There is one very distinct spur off of the old road that leads up from Bull. In fact, if you were coming up the old road, from Bull, you would find that it is relatively clear until it hits that spur, then above that spur, it's fairly overgrown. It would seem that it was used, for some time, to access that spur, in particular.

The spur itself is unremarkable - some random bench cut that runs out to some little creek and ends abruptly at it.

But right below the end of the road, someone had clearly hollowed out the backslope, just enough to level the ground in maybe an 8-foot diameter circle. Inside of the circle there were the remains of some odd, also-circular, stacked stone construction.

Odd Stone Construction

It doesn't look like much in the photo, but in real life, it really looks constructed.

I've seen plenty of old collapsed chimneys in the woods, but this didn't look like one of those. It was super-close to the creek too. Way too close to build a house, and the backslope was really steep anyway, and not otherwise leveled.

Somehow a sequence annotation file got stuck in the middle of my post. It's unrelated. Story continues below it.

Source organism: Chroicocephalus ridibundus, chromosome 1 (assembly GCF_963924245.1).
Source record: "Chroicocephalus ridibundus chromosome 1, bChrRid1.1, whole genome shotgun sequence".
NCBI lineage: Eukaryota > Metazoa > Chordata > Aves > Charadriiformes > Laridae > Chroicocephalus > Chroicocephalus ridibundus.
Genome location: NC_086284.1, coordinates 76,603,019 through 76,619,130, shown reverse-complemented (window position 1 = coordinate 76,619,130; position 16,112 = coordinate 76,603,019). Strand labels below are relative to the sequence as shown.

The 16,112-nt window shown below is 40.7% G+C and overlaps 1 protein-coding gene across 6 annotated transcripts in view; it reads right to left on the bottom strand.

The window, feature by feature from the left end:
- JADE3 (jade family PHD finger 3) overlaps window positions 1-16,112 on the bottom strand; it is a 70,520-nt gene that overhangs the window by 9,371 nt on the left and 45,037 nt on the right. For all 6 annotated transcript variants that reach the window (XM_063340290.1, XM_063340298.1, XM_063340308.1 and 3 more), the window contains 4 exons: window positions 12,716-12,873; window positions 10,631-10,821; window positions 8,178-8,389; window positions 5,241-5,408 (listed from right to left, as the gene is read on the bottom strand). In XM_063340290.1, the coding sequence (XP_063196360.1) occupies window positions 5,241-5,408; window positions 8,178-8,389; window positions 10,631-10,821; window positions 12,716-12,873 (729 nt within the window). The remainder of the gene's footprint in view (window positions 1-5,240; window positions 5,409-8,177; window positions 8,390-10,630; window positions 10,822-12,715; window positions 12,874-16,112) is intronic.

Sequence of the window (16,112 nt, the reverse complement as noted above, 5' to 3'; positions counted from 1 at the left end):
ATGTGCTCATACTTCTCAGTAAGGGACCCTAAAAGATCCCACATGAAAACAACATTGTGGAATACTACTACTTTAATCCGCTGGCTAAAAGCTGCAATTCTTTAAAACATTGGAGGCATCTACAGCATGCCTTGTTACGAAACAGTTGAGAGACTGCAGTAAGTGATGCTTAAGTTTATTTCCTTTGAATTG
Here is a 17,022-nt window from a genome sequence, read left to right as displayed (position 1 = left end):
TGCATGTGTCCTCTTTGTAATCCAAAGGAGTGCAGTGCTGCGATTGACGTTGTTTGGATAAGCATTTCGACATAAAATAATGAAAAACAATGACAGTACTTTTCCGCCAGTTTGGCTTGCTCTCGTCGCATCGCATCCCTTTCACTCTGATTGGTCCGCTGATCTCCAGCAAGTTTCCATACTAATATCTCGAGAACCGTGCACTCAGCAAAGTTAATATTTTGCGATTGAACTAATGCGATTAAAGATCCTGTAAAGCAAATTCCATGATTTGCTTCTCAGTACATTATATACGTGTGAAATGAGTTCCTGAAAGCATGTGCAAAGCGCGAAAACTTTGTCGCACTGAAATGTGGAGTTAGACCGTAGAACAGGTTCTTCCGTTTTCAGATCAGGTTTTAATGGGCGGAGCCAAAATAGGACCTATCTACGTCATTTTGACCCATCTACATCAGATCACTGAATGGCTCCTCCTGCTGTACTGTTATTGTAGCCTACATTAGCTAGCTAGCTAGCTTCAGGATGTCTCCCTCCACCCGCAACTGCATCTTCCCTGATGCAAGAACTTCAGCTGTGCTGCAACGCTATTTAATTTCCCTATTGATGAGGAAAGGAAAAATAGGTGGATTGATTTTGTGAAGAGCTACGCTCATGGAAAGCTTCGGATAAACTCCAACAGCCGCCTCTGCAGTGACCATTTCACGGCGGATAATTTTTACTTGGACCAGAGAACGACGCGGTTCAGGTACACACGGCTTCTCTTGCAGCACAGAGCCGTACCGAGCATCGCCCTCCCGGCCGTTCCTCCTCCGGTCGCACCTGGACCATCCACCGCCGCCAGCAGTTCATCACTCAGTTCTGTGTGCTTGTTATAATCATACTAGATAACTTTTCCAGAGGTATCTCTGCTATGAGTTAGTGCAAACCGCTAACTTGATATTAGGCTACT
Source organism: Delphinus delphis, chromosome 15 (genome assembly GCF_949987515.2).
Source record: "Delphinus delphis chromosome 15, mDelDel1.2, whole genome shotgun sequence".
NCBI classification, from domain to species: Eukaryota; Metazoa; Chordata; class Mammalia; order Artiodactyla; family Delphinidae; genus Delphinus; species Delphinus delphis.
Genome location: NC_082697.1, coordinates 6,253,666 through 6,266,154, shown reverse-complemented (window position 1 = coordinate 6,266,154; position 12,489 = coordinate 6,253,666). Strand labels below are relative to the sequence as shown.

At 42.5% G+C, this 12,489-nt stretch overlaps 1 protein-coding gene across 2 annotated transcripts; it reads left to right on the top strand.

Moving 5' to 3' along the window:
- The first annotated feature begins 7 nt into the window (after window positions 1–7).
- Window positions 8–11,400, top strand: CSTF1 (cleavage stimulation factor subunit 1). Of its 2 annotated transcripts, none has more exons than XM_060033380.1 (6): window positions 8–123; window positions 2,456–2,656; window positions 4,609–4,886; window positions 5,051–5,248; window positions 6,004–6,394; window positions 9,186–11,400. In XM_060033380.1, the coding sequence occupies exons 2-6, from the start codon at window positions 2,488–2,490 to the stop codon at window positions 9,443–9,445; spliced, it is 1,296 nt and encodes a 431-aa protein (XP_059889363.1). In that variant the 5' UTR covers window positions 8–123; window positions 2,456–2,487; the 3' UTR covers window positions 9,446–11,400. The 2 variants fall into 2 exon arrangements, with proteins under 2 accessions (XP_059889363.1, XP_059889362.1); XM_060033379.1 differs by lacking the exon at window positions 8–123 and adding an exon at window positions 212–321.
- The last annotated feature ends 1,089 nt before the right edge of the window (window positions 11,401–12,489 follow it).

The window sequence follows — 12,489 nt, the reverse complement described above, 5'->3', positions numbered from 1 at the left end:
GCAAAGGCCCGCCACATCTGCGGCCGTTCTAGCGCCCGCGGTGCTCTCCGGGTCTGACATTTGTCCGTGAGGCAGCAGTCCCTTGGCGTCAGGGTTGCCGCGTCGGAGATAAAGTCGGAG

It's not impossible that there was a house built on the road itself, that extended out into the space below it, and this was a footing for it. But its proximity to the creek made that seem unlikely. If it was a mill of some kind, then they sure picked a tiny little creek to feed it, and a terribly obscure location.

Between the obscure location, comparatively clear access, proximity to the small creek, and size of the construction, it seemed most likely to have been related to moonshining, but I don't know enough about how old stills to be confident in that. I'll have to do some research.

Whatever it was, it was slightly intriguing, and I hoped it wasn't just some natural formation that I let my imagination misread.

Eventually I made it down to the Bull Mountain Trail itself and it seemed weird to be hiking it, that far up, rather than riding.

I checked out a few side trails that I'd noticed before, but all were very overgrown, and none went very far.

I also noticed that Stan had recently cut out several downed trees. Thanks Stan!

Of course, I found a mylar balloon.

Balloon off of Bull Mountain Trail